Enjoy millions of ebooks, audiobooks, magazines, and more

Only $11.99/month after trial. Cancel anytime.

Baking with Less Sugar: Recipes for Desserts Using Natural Sweeteners and Little-to-No White Sugar

Baking with Less Sugar: Recipes for Desserts Using Natural Sweeteners and Little-to-No White Sugar

Baking with Less Sugar: Recipes for Desserts Using Natural Sweeteners and Little-to-No White Sugar

3/5 (9 ratings)
324 pages
3 hours
Apr 21, 2015


Trust Joanne Chang—beloved author of the bestselling Flour and a Harvard math major to boot—to come up with this winning formula: minus the sugar = plus the flavor. The 60-plus recipes here are an eye-opener for anyone who loves to bake and wants to cut back on the sugar. Joanne warmly shares her secrets for playing up delicious ingredients and using natural sweeteners, such as honey, maple syrup, and fruit juice. In addition to entirely new go-to recipes, she's also revisited classics from Flour and her lines-out-the-door bakeries to feature minimal refined sugar. More than 40 mouthwatering photographs beautifully illustrate these revolutionary recipes, making this a must-have book for bakers of all skill levels.
Apr 21, 2015

About the author

An honors graduate of Harvard College with a degree in Applied Mathematics and Economics, JOANNE CHANG left a career as a management consultant to enter the world of professional cooking. She started at Boston’s renowned Biba, then Bentonwood Bakery, Rialto, and New York’s Payard Patisserie and Bistro, and finally Mistral. She returned to Boston with dreams of opening her own pastry shop. In 2000, she opened Flour, a bakery and café, and has since opened seven more locations in Boston and Cambridge. Flour has been featured in Gourmet, Food & Wine, Bon Appétit, the New York Times, and Condé Nast Traveler and has received numerous Best of Boston awards. Chang also competed, and won, on Throwdown with Bobby Flay. In 2007, she opened a Chinese restaurant, Myers+Chang, with her husband, Christopher Myers. She is the author of four other cookbooks and was the recipient of a James Beard Award in 2016 for Outstanding Baker in America.

Book Preview

Baking with Less Sugar - Joanne Chang

To Christopher, my everything.

Text copyright © 2015 by Joanne Chang.

Photographs copyright © 2015 by Joseph De Leo.

All rights reserved. No part of this book may be reproduced in any form without written permission from the publisher.

ISBN 978-1-4521-3960-9 (epub, mobi)

Library of Congress Cataloging-in-Publication

Data available.

ISBN 978-1-4521-3300-3 (hc)

Designed by Alice Chau

Food styling by Molly Shuster

Chronicle Books LLC

680 Second Street

San Francisco, California 94107



Introduction 8

Why low/no sugar? 11

What is low/no sugar? 15

What’s behind the science of sweets? 17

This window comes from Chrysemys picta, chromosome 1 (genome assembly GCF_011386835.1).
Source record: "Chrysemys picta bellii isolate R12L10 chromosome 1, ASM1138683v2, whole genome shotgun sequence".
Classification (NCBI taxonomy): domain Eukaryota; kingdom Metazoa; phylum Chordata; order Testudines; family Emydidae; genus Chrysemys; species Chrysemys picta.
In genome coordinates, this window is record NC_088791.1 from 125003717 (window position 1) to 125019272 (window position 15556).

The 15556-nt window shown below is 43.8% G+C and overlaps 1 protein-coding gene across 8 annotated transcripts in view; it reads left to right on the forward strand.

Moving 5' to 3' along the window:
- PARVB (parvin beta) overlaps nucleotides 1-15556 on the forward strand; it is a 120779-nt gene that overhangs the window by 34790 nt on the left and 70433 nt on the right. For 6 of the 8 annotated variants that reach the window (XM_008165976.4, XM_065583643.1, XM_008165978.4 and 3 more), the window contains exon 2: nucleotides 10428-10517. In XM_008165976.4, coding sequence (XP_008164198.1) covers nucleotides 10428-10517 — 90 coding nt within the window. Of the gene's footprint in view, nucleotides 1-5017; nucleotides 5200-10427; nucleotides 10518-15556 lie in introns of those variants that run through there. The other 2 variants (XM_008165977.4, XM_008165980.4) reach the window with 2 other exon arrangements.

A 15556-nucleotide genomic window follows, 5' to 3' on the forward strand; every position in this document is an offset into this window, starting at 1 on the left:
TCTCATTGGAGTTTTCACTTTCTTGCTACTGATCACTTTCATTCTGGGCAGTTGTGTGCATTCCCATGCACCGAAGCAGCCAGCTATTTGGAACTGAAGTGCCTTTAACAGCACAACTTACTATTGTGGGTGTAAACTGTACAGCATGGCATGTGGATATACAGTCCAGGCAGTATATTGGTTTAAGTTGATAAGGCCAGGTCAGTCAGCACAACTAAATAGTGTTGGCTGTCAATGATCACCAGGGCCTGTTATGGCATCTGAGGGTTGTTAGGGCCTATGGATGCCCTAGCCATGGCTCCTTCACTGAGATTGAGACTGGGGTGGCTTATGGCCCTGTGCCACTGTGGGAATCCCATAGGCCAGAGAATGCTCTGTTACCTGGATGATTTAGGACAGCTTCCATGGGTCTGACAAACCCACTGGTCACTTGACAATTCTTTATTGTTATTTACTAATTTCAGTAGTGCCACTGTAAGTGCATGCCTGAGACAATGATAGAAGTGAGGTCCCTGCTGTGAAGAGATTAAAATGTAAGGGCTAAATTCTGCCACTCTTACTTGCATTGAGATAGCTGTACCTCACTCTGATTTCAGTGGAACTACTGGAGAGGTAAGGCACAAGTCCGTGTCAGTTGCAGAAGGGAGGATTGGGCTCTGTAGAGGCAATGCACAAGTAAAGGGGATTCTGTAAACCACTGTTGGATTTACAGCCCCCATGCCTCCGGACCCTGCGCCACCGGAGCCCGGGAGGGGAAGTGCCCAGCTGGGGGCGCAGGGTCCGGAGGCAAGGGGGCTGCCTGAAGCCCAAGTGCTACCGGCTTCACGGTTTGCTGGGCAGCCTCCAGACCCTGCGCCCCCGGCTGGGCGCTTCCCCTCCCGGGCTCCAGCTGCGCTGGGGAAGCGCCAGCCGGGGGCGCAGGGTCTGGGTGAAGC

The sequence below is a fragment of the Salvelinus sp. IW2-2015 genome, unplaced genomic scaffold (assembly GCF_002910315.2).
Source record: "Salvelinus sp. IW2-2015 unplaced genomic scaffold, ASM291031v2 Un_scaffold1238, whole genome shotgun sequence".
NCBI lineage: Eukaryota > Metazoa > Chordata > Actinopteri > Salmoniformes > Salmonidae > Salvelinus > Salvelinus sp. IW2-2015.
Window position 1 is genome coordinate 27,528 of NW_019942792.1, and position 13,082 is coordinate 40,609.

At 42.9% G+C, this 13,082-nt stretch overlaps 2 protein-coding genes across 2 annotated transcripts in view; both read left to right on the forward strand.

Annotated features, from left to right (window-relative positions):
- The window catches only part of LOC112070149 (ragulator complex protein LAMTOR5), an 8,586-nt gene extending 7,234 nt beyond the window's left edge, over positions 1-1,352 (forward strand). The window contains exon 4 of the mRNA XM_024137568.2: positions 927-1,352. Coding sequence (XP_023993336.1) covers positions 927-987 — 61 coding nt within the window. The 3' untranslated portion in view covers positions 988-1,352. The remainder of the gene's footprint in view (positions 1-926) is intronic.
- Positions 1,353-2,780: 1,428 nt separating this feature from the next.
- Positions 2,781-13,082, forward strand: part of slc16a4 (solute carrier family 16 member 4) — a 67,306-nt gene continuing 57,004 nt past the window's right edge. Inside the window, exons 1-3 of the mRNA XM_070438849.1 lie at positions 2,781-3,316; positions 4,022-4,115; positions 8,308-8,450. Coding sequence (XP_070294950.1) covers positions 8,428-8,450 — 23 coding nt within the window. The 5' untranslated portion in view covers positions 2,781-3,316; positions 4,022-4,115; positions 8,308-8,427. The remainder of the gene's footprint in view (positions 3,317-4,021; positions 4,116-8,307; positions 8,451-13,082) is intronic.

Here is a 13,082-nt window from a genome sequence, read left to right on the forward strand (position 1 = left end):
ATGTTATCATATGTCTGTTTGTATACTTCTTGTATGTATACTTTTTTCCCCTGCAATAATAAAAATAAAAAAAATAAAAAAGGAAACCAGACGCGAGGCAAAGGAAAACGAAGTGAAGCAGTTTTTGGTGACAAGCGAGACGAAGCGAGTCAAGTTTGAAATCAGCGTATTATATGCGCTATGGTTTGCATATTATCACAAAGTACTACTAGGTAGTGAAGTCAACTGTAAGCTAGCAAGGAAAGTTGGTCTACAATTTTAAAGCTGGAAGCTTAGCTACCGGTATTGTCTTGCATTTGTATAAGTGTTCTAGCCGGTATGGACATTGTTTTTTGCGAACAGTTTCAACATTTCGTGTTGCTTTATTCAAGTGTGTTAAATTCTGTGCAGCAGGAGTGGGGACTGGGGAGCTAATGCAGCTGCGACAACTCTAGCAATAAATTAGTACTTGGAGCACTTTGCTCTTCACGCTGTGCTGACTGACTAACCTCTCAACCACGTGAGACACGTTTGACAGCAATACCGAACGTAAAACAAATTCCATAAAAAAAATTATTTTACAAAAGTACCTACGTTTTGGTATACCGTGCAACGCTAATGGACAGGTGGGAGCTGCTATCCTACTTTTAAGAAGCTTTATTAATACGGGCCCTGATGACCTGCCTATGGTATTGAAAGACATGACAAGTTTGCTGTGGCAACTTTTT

How to stock your kitchen 20

Ingredients 20

Equipment 22

Tips 24

How to substitute for sugar 26



Pear-Cardamom-Walnut Scones 32

Blueberry Bran Muffins 34

Cinnamon Sugar Monkey Bread 37

Better than Flour Famous Banana Bread 40

Fudgy Mascarpone Brownies 42

Cameron’s Lemon-Polenta-Pistachio Buttons 44

White Chocolate–Cherry-Almond Cookies 47

Oatmeal-Raisin-Cranberry Cookies 50

Blueberry Nectarine Pie 52

Vanilla-Pecan Coffee Cake 56

Coconut Chiffon Cake with Coconut Glaze 59

Yellow Birthday Cake with Fluffy Chocolate Ganache Frosting 62



Chocolate-Orange Truffles 68

Simple Chocolate Mousse 70

Double Chocolate Whoopie Pies 72

Bittersweet Chocolate Pots de Crème 75

Chocolate Fudge–Bourbon Ice Cream 78

Mint Chocolate Ice Cream Sandwiches 80

Mocha Shaved Ice with Vanilla Cream 84

Deep-Dark-Chocolate Pudding Cakes 87

Truffle Chocolate Cream Pie 88



Honey Cashew Morning Buns 94

Cherry Almond Granola 97

Cranberry-Orange-Walnut Biscotti 98

Nutty-Seedy-Fruity Energy Bars 100

Banana Cinnamon Bread Pudding 103

Vanilla Honey Rice Pudding 104

Honey-Champagne Sabayon Parfaits with Fresh Berries 105

Raspberry Honey Frozen Yogurt 106

Peanut Butter Honey Cookies 108

Warm Apple-Raisin Crisp 110

Pain d’Épices 113

Fresh Peach Ricotta Tart 114

Lemon Ricotta Cupcakes with Fluffy Lemon Frosting 116

Honey-Almond Snack Cake 119



Maple-Bacon-Cheddar Biscuits 124

Molasses Gingerbread 127

Cranberry-Cornmeal-Maple Bread 128

Pumpkin-Apple Spice Muffins 130

Keith’s Super-Snappy Gingersnaps 132

Sticky Toffee Pudding with Maple Sauce 135

Old-Fashioned Indian Pudding 138

Maple Crème Caramel 140

Maple Pecan Ice Cream 142

Maple Cream Donuts 144

Pear-Maple Tarte Tatin 147

Maple-Pumpkin Pie 150

Apple-Walnut-Maple Cake 153



Pumpkin-Walnut Cheesecake Bars 156

Pecan-Date Shortbread Cookies 158

Spiced Pear Turnovers 161

Strawberry Cream Cheese Fool 166

Coconut Tapioca with Pineapple, Mango, and Lime 169

Almond Milk Panna Cotta with Plum-Grape Compote 172

Orange Granita with Pears, Cranberries, and Citrus 174

Pineapple-Coconut-Banana Sorbet 177

Unbelievable Banana Ice Cream 178

Summer Peach Dumplings with Almonds and Whipped Cream 179

Mixed Berry Cobbler with Crème Fraîche 182

French Apple-Almond Crostata 184

Carrot-Pineapple Cake with Cream Cheese Frosting 187

Kabocha Squash Spice Cake 191

Acknowledgments 193

Index 195

About the Author 201


Life is sweet. It is. It’s not always easy. It’s not without ups and downs, triumphs and tragedies. But LIFE IS SWEET. Why do I make this declaration? Because I’ve taken these simple words, swallowed them whole, and used them as words to live by. For as long as I can remember, no matter what my mood or what I’m feeling, it only takes a bite of something wonderful and sweet to make all seem right in the world. Baking is my life and I choose it every day as my path and my passion. On some level, my life is simply that simple.

Every morning, I walk into Flour and I stop for a moment to take in the full breadth of our morning bake-off. It’s fourteen years and running, and it still makes me giddy at how gorgeous a full counter of beautifully prepared baked goods can be. It never gets old. I look around and I truly want to eat all of it. The counter is overrun with warm brioche neatly arranged on serving trays, sugary fruity muffins piled high in baskets, chewy oversized cookies lined up on platters, comforting quick breads stacked one on top of another. I look to the bakers and see the most lovely faces—focused, serious, committed, sometimes silly, sometimes exhausted—and I think Willy Wonka is alive and well at Flour Bakery. I’m happy.